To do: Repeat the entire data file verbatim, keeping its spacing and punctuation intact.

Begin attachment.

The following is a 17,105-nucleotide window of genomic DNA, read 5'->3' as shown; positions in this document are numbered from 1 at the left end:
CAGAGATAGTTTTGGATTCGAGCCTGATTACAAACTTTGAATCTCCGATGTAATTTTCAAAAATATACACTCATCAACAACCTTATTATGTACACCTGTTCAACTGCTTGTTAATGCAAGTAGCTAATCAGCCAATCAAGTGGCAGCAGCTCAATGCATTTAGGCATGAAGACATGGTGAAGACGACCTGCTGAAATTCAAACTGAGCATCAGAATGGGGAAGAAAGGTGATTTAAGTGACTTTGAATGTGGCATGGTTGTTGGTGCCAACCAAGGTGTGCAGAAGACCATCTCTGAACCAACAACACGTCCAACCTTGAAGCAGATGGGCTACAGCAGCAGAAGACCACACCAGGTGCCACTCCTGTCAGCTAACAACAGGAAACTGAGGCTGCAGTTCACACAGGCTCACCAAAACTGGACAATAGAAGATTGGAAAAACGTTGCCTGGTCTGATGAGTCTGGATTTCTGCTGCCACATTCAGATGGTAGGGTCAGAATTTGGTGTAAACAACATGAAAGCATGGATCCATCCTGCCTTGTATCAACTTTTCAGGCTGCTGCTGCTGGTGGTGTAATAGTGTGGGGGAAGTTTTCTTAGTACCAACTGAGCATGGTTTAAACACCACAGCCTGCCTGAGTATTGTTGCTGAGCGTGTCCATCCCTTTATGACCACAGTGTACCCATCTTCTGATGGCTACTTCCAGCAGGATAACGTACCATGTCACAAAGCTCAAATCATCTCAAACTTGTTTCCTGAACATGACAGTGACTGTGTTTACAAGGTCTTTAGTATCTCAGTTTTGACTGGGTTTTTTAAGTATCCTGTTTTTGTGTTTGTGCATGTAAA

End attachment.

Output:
The following is a 17,105-nucleotide window of genomic DNA, read 5'->3' as shown; positions in this document are numbered from 1 at the left end:
CAGAGATAGTTTTGGATTCGAGCCTGATTACAAACTTTGAATCTCCGATGTAATTTTCAAAAATATACACTCATCAACAACCTTATTATGTACACCTGTTCAACTGCTTGTTAATGCAAGTAGCTAATCAGCCAATCAAGTGGCAGCAGCTCAATGCATTTAGGCATGAAGACATGGTGAAGACGACCTGCTGAAATTCAAACTGAGCATCAGAATGGGGAAGAAAGGTGATTTAAGTGACTTTGAATGTGGCATGGTTGTTGGTGCCAACCAAGGTGTGCAGAAGACCATCTCTGAACCAACAACACGTCCAACCTTGAAGCAGATGGGCTACAGCAGCAGAAGACCACACCAGGTGCCACTCCTGTCAGCTAACAACAGGAAACTGAGGCTGCAGTTCACACAGGCTCACCAAAACTGGACAATAGAAGATTGGAAAAACGTTGCCTGGTCTGATGAGTCTGGATTTCTGCTGCCACATTCAGATGGTAGGGTCAGAATTTGGTGTAAACAACATGAAAGCATGGATCCATCCTGCCTTGTATCAACTTTTCAGGCTGCTGCTGCTGGTGGTGTAATAGTGTGGGGGAAGTTTTCTTAGTACCAACTGAGCATGGTTTAAACACCACAGCCTGCCTGAGTATTGTTGCTGAGCGTGTCCATCCCTTTATGACCACAGTGTACCCATCTTCTGATGGCTACTTCCAGCAGGATAACGTACCATGTCACAAAGCTCAAATCATCTCAAACTTGTTTCCTGAACATGACAGTGACTGTGTTTACAAGGTCTTTAGTATCTCAGTTTTGACTGGGTTTTTTAAGTATCCTGTTTTTGTGTTTGTGCATGTAAA